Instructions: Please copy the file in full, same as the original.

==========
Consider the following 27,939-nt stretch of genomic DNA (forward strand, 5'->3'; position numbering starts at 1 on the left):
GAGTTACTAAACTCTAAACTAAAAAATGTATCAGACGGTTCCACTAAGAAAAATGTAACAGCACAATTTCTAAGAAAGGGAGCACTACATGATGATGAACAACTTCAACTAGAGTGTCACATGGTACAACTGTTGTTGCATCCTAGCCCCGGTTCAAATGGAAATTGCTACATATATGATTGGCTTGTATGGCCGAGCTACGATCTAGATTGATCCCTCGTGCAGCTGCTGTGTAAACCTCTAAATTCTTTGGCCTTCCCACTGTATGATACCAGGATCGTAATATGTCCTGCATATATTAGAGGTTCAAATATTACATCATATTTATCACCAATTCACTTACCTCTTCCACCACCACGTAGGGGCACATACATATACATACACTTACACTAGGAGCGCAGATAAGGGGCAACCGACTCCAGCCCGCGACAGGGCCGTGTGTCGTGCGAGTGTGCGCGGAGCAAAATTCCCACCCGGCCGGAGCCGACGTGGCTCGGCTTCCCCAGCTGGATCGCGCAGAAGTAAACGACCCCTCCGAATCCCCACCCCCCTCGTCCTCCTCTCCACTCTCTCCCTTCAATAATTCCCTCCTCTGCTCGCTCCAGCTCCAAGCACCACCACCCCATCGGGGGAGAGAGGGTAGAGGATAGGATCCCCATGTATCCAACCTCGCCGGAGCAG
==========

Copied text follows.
Consider the following 27,939-nt stretch of genomic DNA (forward strand, 5'->3'; position numbering starts at 1 on the left):
GAGTTACTAAACTCTAAACTAAAAAATGTATCAGACGGTTCCACTAAGAAAAATGTAACAGCACAATTTCTAAGAAAGGGAGCACTACATGATGATGAACAACTTCAACTAGAGTGTCACATGGTACAACTGTTGTTGCATCCTAGCCCCGGTTCAAATGGAAATTGCTACATATATGATTGGCTTGTATGGCCGAGCTACGATCTAGATTGATCCCTCGTGCAGCTGCTGTGTAAACCTCTAAATTCTTTGGCCTTCCCACTGTATGATACCAGGATCGTAATATGTCCTGCATATATTAGAGGTTCAAATATTACATCATATTTATCACCAATTCACTTACCTCTTCCACCACCACGTAGGGGCACATACATATACATACACTTACACTAGGAGCGCAGATAAGGGGCAACCGACTCCAGCCCGCGACAGGGCCGTGTGTCGTGCGAGTGTGCGCGGAGCAAAATTCCCACCCGGCCGGAGCCGACGTGGCTCGGCTTCCCCAGCTGGATCGCGCAGAAGTAAACGACCCCTCCGAATCCCCACCCCCCTCGTCCTCCTCTCCACTCTCTCCCTTCAATAATTCCCTCCTCTGCTCGCTCCAGCTCCAAGCACCACCACCCCATCGGGGGAGAGAGGGTAGAGGATAGGATCCCCATGTATCCAACCTCGCCGGAGCAG